The history of Southend-on-Sea: Saxon origins and becoming the classic coastal resort
PUBLISHED: 11:37 24 July 2020
Southend on Sea is one of our county’s most famous destinations, known far and wide for its golden sandy beaches and glitzy amusements, but there is more to Southend’s story than the seaside | Words: Nicky Adams
When the Saxons discovered our county’s coastline, they preferred not to settle right beside it.
They gathered at Prittlewell, on modern Southend’s inland edge, and it’s thought that this was the hub of a thriving village that was founded in the 6th or 7th centuries (St Mary’s Church still has a Saxon arch).
It went on to become a busy market town in the Middle Ages, growing even more prosperous in the 15th and 16th centuries.
What we now know as Southend was in those days just a motley collection of farms and fishermen’s huts on Prittlewell’s south side.
It wasn’t until the late 1700s that the first buildings sprang up in the area that was to become Southend, and a further hundred years after before the Edwardians began to fall in love with the town, less for the seaside than for the shopping.
In 1860, construction started on an area of shops on Nelson Street for the new residents of the Cliff Town Estate, which was being built in typical mid-Victorian style on land next to the new London-Tilbury-Southend railway (from Royal Terrace westwards to Wilson Road).
With five types of terraced housing all in complementary designs and using matching materials, this desirable new residential area took in the cliffs and beach as recreational space, as well as the collection of convenient shops.
Although the only original shop frontage remaining is at number 16, the road still has its raised Yorkstone pavement and looks very much of its era.
Towards the turn of the 20th century, Garon’s was the first big store to open on Southend’s High Street and many others soon joined it, creating a buzz that was only added to by the introduction in 1902 of innovative electric trams (which stopped running for good during World War II).
The High Street was eventually pedestrianised in 1974 and has remained one of the county’s top shopping destinations.
Princess Caroline of Brunswick is credited with making a seaside resort of Southend. The wife of the Prince Regent (the future King George IV), she visited The Terrace in the recently built ‘New South End’ in 1803 and set the trend for fashionable Georgians to enjoy a day trip from London on the new train line.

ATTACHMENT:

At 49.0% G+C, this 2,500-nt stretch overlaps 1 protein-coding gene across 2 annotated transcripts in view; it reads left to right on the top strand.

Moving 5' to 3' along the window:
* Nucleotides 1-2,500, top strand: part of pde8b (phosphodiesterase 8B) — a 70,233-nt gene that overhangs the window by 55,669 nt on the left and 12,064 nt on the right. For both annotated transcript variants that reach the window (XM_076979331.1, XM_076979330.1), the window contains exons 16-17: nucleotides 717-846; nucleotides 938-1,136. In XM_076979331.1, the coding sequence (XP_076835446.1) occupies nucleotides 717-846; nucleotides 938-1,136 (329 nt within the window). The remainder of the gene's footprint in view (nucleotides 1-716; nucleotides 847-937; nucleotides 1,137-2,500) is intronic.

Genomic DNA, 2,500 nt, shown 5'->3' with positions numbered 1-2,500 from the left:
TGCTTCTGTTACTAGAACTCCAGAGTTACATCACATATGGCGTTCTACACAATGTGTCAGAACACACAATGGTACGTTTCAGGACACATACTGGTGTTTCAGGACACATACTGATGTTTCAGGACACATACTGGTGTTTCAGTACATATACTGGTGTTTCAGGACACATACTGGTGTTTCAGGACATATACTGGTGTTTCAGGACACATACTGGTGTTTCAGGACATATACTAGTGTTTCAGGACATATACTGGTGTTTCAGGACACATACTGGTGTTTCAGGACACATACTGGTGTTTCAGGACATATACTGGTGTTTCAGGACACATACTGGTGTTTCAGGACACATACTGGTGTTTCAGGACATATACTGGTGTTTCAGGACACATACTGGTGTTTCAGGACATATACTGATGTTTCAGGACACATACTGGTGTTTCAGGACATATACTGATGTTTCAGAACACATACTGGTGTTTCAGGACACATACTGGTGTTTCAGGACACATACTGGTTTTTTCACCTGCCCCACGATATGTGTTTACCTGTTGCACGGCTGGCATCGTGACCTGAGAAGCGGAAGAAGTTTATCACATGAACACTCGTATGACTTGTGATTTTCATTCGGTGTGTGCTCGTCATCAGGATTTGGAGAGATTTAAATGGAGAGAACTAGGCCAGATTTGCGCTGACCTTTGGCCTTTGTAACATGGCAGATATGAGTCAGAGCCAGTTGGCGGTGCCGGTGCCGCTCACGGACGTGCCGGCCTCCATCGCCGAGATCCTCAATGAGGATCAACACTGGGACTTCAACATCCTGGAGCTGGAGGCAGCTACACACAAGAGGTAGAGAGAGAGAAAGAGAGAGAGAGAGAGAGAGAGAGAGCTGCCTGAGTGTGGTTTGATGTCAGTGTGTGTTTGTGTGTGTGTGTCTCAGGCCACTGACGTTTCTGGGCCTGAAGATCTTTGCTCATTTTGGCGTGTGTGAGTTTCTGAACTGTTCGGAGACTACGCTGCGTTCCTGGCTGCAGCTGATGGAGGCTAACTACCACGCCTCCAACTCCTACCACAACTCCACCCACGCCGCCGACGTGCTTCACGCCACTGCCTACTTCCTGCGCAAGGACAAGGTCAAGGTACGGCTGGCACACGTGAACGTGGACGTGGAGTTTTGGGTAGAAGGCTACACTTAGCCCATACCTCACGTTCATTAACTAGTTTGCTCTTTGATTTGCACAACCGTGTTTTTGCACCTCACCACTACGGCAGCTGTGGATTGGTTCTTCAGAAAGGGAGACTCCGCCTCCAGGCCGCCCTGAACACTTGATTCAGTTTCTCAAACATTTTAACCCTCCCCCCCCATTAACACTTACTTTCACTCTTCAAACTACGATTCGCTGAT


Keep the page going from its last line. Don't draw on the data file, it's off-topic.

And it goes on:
Renamed Royal Terrace in her honour, the area was marketed as a resort in the style of Brighton – it even had The Royal Hotel to provide upmarket accommodation for visitors who wanted to stay longer.
Another royal connection was made when a statue of Queen Victoria was installed at the top of Pier Hill in 1897, to mark the monarch’s jubilee.
A running local joke that the positioning made it look as if her majesty was pointing to the gents’ toilets eventually prompted the council to move her to a less amusing location in Clifftown Parade.
By the time Queen Victoria arrived, Southend already had its most famous landmark. Southend Pier opened in 1830 to make it easier for visitors arriving by boat.
The local mudflats make the waters too shallow to moor close to Southend’s sandy beaches, so the first waterborne would-be tourists were likely to sail past to the bright lights of Margate.
The original wooden pier, at 600ft, was too short to use at low tide, so it was extended several times until in 1929 its 1.34-mile length made it famous as the longest pleasure pier in the world.
Since then, the pier has had mixed fortunes – ravaged by fire, hit by seacraft and extreme weather and used by the Navy during World War II, the pier has survived it all over two centuries.
In 2012 it was reimagined and now stands as an even more impressive landmark with its Pier Pavilion now a futuristically styled cultural centre and a high-tech RNLI lifeboat station at the pierhead.
Now, more than ever before, Southend is a much-loved seaside resort, town and home, and one of our county’s most treasured and characterful places.